June 22 (UPI) — One-quarter of chemicals in plastics are “substances of potential concern,” according to an analysis published Tuesday by the journal Environmental Science & Technology.
Of the roughly 10,500 chemicals in plastic, nearly 2,500, or 24%, are capable of accumulating in living organisms, including humans and animals, and are potentially toxic or cancer-causing, the data showed.
In addition, more than half of these substances are not regulated in the United States, the European Union or Japan, where more than 900 of them are approved for use in food contact plastics, the researchers said.
“These substances are often toxic to aquatic life, cause cancer or damage specific organs,” study co-author Helene Wiesinger said in a press release.
“It is particularly striking that many of the questionable substances are barely regulated or are ambiguously described,” said Wiesinger, a doctoral student in ecological systems design at ETH Zurich in Switzerland, where the research was conducted.
Each year, more than 350 million tons of plastic are produced worldwide, and all of them contain a wide variety of chemicals that may pose a significant risk to people and the environment, according to Wiesinger and her colleagues.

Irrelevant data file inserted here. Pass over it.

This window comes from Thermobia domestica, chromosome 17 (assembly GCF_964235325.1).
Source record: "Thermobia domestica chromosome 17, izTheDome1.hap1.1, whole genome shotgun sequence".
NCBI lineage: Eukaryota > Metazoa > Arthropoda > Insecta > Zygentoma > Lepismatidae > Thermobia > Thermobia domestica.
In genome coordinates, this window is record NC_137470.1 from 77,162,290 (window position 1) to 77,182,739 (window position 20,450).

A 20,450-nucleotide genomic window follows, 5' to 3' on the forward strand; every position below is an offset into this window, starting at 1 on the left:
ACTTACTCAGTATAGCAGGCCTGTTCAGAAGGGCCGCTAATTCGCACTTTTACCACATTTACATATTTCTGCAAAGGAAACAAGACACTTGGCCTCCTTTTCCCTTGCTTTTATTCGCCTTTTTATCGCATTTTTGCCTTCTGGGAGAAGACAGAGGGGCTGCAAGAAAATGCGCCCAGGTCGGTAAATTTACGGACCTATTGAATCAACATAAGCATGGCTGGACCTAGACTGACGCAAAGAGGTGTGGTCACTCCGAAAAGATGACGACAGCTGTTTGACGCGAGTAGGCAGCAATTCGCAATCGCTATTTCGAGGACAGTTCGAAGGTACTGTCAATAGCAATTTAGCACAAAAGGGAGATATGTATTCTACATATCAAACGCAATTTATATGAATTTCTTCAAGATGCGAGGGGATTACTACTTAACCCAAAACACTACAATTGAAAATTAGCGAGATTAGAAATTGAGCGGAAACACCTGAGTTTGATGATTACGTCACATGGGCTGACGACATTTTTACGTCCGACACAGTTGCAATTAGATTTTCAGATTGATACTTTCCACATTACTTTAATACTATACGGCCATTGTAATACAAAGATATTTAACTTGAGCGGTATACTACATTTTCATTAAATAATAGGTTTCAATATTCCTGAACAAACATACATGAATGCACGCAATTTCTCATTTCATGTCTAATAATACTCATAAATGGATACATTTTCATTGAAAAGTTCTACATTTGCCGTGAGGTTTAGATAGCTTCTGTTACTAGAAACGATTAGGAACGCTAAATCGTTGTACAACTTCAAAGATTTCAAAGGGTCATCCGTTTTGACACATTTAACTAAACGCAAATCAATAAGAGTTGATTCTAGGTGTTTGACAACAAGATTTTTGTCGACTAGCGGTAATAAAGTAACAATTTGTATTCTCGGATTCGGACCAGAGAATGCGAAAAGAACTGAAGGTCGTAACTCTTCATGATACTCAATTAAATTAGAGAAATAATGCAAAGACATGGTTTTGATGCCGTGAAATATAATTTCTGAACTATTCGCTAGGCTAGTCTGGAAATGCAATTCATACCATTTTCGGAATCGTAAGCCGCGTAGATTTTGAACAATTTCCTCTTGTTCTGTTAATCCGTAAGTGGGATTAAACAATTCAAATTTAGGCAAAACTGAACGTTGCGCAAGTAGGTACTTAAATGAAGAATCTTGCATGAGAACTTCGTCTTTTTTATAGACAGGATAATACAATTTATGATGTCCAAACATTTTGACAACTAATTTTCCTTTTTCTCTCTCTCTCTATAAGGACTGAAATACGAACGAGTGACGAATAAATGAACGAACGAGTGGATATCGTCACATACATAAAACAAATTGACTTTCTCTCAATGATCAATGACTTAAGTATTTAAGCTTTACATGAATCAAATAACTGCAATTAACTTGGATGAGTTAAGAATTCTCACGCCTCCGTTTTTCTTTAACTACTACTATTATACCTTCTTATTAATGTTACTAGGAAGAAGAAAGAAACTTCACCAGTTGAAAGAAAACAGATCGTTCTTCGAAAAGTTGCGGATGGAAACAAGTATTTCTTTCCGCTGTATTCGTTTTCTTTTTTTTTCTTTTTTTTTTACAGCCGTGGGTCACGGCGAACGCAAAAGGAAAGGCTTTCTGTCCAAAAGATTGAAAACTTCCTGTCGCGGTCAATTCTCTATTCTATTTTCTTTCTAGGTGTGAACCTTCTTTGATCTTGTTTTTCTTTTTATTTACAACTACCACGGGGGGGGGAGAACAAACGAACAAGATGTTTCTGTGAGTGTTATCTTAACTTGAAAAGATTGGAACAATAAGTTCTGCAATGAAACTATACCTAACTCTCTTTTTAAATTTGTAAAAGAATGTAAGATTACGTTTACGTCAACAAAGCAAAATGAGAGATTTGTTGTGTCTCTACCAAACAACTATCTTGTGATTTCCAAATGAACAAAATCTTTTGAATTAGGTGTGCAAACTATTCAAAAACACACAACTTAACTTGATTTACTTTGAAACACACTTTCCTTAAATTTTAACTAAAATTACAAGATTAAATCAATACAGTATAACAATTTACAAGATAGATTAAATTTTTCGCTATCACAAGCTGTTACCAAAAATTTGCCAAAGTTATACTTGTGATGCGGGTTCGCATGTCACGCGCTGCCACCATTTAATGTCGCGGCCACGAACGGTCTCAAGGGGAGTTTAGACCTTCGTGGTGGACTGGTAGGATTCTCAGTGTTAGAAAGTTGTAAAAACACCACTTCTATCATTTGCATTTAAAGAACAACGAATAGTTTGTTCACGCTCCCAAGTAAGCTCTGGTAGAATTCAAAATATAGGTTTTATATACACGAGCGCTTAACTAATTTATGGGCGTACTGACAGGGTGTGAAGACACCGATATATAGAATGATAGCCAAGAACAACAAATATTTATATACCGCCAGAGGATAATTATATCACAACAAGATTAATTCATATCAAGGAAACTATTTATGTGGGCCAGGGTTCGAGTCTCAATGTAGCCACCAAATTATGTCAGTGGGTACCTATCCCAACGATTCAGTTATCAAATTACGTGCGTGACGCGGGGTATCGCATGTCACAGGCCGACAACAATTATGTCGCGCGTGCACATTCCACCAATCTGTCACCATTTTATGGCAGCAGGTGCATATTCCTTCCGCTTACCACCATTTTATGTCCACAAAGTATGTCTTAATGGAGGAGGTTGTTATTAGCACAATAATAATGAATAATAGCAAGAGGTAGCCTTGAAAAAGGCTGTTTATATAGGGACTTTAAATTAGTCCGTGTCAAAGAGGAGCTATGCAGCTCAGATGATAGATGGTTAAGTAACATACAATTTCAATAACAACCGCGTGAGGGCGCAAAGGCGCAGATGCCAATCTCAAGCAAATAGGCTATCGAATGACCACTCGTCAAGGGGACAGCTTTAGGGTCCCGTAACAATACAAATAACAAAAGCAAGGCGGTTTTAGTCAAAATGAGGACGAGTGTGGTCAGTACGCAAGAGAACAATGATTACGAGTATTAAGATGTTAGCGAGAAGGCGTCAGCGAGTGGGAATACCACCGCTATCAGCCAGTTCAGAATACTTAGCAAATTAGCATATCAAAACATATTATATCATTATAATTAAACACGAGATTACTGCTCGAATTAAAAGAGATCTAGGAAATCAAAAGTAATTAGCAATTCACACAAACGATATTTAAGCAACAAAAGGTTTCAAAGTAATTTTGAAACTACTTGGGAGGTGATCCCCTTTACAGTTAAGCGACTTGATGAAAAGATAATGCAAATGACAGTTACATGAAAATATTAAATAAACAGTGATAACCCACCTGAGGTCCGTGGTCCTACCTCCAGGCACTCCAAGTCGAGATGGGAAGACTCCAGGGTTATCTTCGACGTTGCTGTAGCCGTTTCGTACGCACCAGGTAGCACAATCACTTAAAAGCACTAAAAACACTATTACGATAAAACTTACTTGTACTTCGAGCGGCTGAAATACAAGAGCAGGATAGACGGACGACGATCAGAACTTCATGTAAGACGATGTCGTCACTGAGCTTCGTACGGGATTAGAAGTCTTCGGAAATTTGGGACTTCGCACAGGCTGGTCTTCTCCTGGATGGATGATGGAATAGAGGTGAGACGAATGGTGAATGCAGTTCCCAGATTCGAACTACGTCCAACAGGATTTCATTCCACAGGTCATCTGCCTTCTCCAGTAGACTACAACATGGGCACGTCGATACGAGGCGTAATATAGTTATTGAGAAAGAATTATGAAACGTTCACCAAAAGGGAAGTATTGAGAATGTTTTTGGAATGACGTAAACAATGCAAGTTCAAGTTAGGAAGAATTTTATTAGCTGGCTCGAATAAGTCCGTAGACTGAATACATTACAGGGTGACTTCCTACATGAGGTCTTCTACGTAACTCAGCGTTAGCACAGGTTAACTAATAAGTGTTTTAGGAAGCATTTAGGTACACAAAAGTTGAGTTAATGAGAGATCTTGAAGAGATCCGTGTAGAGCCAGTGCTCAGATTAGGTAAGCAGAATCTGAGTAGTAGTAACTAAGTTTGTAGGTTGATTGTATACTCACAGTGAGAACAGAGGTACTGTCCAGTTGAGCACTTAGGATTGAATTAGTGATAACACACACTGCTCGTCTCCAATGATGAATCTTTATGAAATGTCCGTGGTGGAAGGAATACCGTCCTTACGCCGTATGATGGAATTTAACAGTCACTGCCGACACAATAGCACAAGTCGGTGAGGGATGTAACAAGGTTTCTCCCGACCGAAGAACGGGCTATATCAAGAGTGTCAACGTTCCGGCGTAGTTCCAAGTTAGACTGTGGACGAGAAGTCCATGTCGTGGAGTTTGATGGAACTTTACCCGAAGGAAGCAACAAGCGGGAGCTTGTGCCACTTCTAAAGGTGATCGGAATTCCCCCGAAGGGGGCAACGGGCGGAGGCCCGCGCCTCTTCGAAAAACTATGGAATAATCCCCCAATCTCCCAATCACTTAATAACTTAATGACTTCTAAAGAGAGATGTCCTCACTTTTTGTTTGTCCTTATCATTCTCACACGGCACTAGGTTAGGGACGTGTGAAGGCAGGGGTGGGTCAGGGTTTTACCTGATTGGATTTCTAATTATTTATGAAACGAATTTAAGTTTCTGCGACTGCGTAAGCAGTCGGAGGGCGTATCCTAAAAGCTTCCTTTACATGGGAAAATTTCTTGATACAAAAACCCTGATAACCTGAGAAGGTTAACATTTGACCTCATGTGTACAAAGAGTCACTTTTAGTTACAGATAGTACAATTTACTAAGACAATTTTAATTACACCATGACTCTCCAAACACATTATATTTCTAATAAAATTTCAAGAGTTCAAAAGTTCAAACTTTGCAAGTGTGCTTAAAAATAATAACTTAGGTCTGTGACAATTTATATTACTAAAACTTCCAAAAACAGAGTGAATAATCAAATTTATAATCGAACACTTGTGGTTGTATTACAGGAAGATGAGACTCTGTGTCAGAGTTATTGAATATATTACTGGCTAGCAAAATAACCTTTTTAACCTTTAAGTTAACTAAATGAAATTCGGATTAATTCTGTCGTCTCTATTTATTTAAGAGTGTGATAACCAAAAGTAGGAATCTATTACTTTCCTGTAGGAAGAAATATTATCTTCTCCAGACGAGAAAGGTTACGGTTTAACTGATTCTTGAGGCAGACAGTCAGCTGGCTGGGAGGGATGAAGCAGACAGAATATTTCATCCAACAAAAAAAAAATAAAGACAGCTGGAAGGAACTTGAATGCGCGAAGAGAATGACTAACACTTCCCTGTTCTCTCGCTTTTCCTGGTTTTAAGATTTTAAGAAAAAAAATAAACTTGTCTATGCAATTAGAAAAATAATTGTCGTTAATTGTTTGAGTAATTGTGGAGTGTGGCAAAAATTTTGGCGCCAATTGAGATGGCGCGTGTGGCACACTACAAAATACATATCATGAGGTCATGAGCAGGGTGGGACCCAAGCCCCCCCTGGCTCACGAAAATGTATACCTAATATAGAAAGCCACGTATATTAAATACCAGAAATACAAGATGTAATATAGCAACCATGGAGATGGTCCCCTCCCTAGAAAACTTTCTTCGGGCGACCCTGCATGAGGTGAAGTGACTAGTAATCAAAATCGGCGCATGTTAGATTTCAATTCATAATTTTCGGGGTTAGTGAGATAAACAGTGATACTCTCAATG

These chemicals include additives, such as antioxidants and flame retardants as well as solvents and other substances used in production — and only a small proportion of these chemicals have been extensively studied, the researchers said.
Still, research suggests that plastic packaging is a main source of organic contamination in food, while phthalate plasticizers and brominated flame retardants are detectable in house dust and indoor air.
Exposure to these substances can have a negative impact on the health of consumers and workers and on ecosystems, while also affecting recycling processes and the safety and quality of recycled plastics.
For this study, the researchers compiled a comprehensive database of plastic monomers, additives and processing aids used in the production and processing of plastics and systematically categorized them on the basis of usage patterns and hazard potential.
They identified approximately 10,500 chemicals in plastic, including 2,489 used in packaging, 2,429 textiles and 2,109 that come in contact with food as part of packaging.
More than 500 of the chemicals are used in toys and medical devices, including 247 in masks.
Of the 10,500 substances identified, the researchers categorized 2,480 substances as substances of potential concern, they said.
Of these, 53% are not regulated in the United States, the European Union or Japan.
In addition, research is lacking for about 10% of the identified substances of potential concern.
The researchers were unable to categorize 4,100, or 39%, of the substances they identified due to a lack of “hazard classifications,” they said.
“Until now, research, industry and regulators have mainly concentrated on a limited number of dangerous chemicals known to be present in plastics,” Wiesinger said.